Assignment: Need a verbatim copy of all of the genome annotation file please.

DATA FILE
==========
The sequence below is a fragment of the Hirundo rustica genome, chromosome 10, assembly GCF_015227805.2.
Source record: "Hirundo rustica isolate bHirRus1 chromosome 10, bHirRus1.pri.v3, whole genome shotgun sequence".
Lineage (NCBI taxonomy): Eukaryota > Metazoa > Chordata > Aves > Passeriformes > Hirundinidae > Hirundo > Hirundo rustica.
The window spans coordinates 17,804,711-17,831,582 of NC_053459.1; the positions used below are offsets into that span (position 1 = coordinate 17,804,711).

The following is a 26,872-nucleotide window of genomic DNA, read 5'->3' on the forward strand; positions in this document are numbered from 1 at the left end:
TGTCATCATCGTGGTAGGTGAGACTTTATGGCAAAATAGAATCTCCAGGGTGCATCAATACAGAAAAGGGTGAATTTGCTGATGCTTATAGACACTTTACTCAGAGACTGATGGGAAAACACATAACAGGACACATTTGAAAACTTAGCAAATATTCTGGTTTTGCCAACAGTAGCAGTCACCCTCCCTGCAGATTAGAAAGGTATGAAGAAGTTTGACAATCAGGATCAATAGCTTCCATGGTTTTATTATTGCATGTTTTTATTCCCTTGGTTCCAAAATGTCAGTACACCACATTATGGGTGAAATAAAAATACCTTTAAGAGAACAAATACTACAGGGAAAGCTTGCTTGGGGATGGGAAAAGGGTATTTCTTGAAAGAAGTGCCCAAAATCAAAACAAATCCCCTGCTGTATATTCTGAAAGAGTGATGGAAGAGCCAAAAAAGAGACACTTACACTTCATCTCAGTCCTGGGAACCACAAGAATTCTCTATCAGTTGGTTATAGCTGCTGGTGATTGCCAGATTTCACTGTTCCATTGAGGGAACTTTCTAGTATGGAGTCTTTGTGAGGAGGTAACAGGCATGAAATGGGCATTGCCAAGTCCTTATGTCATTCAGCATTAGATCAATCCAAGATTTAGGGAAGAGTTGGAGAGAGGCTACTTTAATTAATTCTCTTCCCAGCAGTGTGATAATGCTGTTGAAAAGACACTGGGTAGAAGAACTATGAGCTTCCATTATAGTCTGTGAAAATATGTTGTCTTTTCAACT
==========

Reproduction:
The sequence below is a fragment of the Hirundo rustica genome, chromosome 10, assembly GCF_015227805.2.
Source record: "Hirundo rustica isolate bHirRus1 chromosome 10, bHirRus1.pri.v3, whole genome shotgun sequence".
Lineage (NCBI taxonomy): Eukaryota > Metazoa > Chordata > Aves > Passeriformes > Hirundinidae > Hirundo > Hirundo rustica.
The window spans coordinates 17,804,711-17,831,582 of NC_053459.1; the positions used below are offsets into that span (position 1 = coordinate 17,804,711).

The following is a 26,872-nucleotide window of genomic DNA, read 5'->3' on the forward strand; positions in this document are numbered from 1 at the left end:
TGTCATCATCGTGGTAGGTGAGACTTTATGGCAAAATAGAATCTCCAGGGTGCATCAATACAGAAAAGGGTGAATTTGCTGATGCTTATAGACACTTTACTCAGAGACTGATGGGAAAACACATAACAGGACACATTTGAAAACTTAGCAAATATTCTGGTTTTGCCAACAGTAGCAGTCACCCTCCCTGCAGATTAGAAAGGTATGAAGAAGTTTGACAATCAGGATCAATAGCTTCCATGGTTTTATTATTGCATGTTTTTATTCCCTTGGTTCCAAAATGTCAGTACACCACATTATGGGTGAAATAAAAATACCTTTAAGAGAACAAATACTACAGGGAAAGCTTGCTTGGGGATGGGAAAAGGGTATTTCTTGAAAGAAGTGCCCAAAATCAAAACAAATCCCCTGCTGTATATTCTGAAAGAGTGATGGAAGAGCCAAAAAAGAGACACTTACACTTCATCTCAGTCCTGGGAACCACAAGAATTCTCTATCAGTTGGTTATAGCTGCTGGTGATTGCCAGATTTCACTGTTCCATTGAGGGAACTTTCTAGTATGGAGTCTTTGTGAGGAGGTAACAGGCATGAAATGGGCATTGCCAAGTCCTTATGTCATTCAGCATTAGATCAATCCAAGATTTAGGGAAGAGTTGGAGAGAGGCTACTTTAATTAATTCTCTTCCCAGCAGTGTGATAATGCTGTTGAAAAGACACTGGGTAGAAGAACTATGAGCTTCCATTATAGTCTGTGAAAATATGTTGTCTTTTCAACT